This phone is primarily intended as an upgrade for those using dated feature phones. Despite the retro look, it has many of the characteristics of modern smartphones. The Galaxy Folder 2 runs Android 6.0, has a quad-core Snapdragon processor, and is compatible with LTE networks.
That means it can handle most basic tasks such as social media, web browsing, and messaging. It also has front-facing and rear-facing cameras. While it won’t be a media powerhouse with its small, 3.8-inch display and 400×800 resolution, the screen is bright and should work fine for viewing pictures.
The T9 keypad’s typing experience closely resembles that of older cellphones. It’s not as fast as typing on a QWERTY keyboard, but it works fine if that’s what you’re used to.
Positioned as a more affordable variant of the Key2, the Blackberry Key2 LE retains much of the flagship’s essential features while coming in at a lower price point.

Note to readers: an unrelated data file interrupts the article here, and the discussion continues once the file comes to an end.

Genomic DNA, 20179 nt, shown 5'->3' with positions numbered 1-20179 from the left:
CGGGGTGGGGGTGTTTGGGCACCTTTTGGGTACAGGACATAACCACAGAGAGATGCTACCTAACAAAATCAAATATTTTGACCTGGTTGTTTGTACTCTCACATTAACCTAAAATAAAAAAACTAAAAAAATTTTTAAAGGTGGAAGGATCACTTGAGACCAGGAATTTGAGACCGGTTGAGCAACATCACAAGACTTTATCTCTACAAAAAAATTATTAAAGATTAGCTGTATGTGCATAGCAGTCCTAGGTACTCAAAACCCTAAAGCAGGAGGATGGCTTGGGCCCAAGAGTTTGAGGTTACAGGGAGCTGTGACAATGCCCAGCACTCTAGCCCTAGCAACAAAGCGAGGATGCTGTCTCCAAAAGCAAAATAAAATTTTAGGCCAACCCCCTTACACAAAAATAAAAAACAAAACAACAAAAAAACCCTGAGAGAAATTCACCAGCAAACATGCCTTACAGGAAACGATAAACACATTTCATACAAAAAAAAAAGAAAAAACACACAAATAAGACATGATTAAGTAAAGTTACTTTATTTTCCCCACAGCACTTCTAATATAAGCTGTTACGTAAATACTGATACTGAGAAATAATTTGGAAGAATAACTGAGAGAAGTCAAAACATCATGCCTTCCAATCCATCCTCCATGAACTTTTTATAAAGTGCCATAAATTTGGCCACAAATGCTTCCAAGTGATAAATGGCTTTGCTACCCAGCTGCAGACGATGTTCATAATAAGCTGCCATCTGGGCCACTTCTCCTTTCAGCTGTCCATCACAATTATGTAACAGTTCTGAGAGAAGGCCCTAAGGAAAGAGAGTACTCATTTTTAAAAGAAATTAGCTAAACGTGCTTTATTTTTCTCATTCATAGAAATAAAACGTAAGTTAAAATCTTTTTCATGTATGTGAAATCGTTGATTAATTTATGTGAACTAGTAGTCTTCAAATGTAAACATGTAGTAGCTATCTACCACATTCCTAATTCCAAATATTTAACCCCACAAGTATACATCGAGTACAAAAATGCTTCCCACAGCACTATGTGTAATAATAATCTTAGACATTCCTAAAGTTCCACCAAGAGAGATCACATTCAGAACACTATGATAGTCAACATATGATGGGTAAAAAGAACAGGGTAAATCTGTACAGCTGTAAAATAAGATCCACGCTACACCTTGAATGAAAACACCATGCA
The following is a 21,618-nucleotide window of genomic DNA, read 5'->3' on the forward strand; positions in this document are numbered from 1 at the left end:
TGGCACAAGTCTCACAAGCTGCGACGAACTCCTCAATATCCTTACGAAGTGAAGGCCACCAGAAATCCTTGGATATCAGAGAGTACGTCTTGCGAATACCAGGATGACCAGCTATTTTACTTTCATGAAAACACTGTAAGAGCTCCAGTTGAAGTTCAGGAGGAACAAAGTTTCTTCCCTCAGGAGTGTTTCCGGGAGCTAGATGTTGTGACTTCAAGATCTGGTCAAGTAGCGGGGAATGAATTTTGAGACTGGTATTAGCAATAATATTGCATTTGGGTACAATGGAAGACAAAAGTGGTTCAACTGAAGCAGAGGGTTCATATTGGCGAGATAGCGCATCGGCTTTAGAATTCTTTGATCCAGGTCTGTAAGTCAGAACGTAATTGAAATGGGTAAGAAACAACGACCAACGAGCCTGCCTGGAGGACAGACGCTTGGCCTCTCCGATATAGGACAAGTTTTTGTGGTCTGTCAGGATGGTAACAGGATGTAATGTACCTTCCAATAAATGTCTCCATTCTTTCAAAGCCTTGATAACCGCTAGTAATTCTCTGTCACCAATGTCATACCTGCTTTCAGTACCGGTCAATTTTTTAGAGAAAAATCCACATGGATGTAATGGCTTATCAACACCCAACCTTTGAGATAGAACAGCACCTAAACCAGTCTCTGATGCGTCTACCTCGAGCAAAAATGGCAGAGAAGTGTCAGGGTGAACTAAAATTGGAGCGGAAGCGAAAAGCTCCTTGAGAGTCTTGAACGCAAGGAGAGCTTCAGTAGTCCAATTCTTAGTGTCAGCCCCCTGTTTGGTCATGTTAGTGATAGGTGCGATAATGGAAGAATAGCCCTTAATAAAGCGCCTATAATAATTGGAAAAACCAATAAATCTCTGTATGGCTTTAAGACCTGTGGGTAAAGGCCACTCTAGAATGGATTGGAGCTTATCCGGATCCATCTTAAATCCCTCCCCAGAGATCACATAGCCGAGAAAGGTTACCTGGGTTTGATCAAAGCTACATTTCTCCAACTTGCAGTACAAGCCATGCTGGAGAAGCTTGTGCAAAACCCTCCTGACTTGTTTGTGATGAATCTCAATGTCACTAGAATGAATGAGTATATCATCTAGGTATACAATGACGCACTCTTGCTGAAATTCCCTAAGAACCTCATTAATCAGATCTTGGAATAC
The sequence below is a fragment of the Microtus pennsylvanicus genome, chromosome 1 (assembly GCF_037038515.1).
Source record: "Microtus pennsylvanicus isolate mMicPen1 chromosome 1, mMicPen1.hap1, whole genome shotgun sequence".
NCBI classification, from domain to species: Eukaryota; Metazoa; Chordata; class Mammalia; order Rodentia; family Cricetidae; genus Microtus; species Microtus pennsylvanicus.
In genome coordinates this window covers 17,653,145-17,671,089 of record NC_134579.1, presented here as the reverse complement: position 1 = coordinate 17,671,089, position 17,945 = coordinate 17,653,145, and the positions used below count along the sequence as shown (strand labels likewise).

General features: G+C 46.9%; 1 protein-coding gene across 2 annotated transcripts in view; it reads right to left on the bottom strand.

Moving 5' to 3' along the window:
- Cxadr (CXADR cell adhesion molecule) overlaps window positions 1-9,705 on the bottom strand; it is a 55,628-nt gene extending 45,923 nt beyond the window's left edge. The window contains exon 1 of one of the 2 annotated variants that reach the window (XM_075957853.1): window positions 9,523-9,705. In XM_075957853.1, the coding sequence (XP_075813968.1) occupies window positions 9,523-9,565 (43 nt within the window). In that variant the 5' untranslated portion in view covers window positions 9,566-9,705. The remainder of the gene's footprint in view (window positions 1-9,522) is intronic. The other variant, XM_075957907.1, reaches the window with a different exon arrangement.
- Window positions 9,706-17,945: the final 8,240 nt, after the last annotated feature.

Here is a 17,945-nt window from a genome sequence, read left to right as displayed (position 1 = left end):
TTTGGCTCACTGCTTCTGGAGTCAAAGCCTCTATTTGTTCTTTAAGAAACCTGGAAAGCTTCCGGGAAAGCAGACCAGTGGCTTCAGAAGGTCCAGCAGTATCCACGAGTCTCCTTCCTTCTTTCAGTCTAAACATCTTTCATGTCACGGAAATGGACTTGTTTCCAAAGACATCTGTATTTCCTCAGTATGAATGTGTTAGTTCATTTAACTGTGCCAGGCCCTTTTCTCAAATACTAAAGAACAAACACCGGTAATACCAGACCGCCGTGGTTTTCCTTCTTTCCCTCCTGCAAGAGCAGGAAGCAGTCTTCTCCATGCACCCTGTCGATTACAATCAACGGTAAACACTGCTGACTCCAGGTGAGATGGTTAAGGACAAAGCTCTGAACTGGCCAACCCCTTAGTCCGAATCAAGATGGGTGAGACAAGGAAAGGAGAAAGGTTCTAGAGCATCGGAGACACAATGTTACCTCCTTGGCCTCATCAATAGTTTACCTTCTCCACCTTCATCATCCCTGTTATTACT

The Key2 LE is equipped with a slightly slower Snapdragon 636 processor, and 4GB of RAM. This combination should be able to handle plenty of multitasking, switching between apps, and web browsing. It also has a smaller 3,000mAh battery, which is still rated for a full day of moderate use. However, the Qualcomm Quick Charge 3.0 should make up for it, as you can charge your Key2 to 50 percent in just 36 minutes.
Otherwise, the LE compromises very little. It has the same well-designed QWERTY keyboard with programmable keys, a touchpad, and a fingerprint sensor. It also retains the 4.5-inch screen size with a 2K HD resolution. There is 64GB of internal storage, which is upgradable via microSD card.